La Liga 2010-2011 Analysis
Although the economy is slowing things down more than usual during the summer transfer market, this 2010-2011 edition of La Liga promises to be packed with excitement. Regarding last season, the only thing that seems to remain untouched is Barcelona and Real Madrid’s monopoly of first and second position of the league table. Despite it still being a two-team league, the fight between the new Real and a more experienced Barcelona promises to be an exhilarating show for football fans. Beyond that, thanks to a great summer transfer window, numerous new contenders appear as strong candidates for the European competition spots (3rd to 6th). On the other hand, many teams have lacked business savvy over the past months,and some deflated squads will struggle to equal their achievements from the 2009-2010 season.
Real Madrid: the umpteenth revolution
“In Mou We Trust” is the new motto of Real Madrid fans all over the globe. Florentino Perez’s Galáctico (term used by the press to describe his star acquisitions) of the year comes in the form of a manager. In his eight years as club president, Florentino has brought the superstar likes of Luis Figo, Zinedine Zidane, Ronaldo, Robinho, Kaká, and Cristiano Ronaldo. However, fearing the possibility of Barcelona claiming a third consecutive league title, the all powerful madridista president has steered away from bringing new offensive powerhouses and has taken a new approach; signing last season’s most successful coach: José Mourinho, and giving him full control of first team affairs (a first in Real’s recent history).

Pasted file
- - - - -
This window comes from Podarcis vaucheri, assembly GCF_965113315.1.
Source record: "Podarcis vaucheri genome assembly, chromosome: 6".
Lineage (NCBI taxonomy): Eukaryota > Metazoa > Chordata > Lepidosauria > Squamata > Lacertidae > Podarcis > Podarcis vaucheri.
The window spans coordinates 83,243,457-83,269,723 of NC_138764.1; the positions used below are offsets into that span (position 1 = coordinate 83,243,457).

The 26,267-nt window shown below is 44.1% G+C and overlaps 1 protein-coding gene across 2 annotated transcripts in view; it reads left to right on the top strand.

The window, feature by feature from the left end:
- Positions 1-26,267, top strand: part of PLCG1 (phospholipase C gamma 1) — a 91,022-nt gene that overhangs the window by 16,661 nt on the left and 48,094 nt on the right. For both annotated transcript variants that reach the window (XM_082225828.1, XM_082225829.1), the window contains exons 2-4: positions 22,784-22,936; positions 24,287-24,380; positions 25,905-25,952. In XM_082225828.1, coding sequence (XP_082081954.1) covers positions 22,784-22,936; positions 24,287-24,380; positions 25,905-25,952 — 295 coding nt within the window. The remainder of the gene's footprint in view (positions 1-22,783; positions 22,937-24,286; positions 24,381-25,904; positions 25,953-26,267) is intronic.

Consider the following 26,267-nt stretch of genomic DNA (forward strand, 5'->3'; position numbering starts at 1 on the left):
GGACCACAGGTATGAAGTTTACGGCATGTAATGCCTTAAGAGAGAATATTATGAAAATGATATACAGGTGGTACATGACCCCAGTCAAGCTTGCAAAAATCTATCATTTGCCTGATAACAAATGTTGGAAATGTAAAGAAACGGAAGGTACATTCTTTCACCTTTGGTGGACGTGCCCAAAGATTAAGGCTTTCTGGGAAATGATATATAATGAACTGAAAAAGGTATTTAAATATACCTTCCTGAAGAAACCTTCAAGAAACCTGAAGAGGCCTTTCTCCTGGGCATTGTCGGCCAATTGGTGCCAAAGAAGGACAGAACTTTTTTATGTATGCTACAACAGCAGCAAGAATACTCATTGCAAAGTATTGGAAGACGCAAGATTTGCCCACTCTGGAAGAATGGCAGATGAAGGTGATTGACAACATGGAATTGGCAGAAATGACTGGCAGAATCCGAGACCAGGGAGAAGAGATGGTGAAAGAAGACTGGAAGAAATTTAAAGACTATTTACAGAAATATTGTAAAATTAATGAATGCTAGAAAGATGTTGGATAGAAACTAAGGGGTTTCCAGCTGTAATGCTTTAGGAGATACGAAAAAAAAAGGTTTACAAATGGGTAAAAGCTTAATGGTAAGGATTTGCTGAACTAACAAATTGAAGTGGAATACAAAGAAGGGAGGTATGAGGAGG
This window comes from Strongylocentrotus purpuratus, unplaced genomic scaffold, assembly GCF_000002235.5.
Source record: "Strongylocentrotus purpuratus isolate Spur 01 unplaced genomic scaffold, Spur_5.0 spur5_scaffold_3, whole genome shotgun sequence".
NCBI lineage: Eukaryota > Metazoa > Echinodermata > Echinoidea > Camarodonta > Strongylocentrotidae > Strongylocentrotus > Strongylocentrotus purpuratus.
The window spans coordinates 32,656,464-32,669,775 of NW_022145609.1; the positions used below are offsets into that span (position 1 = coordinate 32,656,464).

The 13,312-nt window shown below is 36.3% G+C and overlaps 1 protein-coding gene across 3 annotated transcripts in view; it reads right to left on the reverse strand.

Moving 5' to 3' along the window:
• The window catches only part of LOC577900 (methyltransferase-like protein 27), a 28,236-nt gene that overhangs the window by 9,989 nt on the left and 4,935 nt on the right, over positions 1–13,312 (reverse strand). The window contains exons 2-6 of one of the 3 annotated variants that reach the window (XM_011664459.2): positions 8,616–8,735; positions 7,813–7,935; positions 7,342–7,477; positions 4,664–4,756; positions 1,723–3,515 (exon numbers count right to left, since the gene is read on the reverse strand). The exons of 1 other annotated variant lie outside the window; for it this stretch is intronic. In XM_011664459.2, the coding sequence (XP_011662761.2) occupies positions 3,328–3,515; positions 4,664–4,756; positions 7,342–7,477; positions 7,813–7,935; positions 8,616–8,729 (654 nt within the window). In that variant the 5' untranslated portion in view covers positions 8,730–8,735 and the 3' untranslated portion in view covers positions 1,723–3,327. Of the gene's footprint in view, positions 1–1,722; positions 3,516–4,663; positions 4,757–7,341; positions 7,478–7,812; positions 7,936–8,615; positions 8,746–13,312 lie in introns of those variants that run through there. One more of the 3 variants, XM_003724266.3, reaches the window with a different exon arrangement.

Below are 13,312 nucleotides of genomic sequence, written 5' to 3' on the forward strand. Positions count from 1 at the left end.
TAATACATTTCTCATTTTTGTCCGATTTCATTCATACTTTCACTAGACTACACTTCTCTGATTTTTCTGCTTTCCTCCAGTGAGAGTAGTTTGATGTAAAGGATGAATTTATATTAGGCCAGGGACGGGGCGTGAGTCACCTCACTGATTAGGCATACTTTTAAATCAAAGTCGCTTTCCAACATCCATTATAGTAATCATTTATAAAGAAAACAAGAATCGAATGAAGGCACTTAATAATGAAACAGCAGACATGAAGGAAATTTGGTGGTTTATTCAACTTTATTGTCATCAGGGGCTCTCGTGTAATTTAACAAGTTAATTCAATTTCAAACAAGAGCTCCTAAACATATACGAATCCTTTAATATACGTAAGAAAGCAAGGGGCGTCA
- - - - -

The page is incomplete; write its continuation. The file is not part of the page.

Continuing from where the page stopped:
The Portuguese manager has already incorporated Ricardo Carvalho (from Chelsea), Sami Khedira (Stuttgart), Pedro León (Getafe), Di María (Benfica), Canales (Santander), and Mesut Özil (Werder Bremen), none of which are of a "galáctico" or superstar nature. As a matter of fact, Carvalho is the only signing above 23 years of age. Mourinho has brought a new transfer philosophy to Real: if the youth academy doesn’t produce, bring in Europe’s most promising young players. After conquering titles in his three previous clubs (FC Porto, Chelsea and Inter), ‘The Special One’ will now try to add some Spanish silverware to his personal trophy case. “This season will only be an acceptable one if we win at least two of the three titles we are in contention for”, said a confident Mourinho during his first press conference at the club.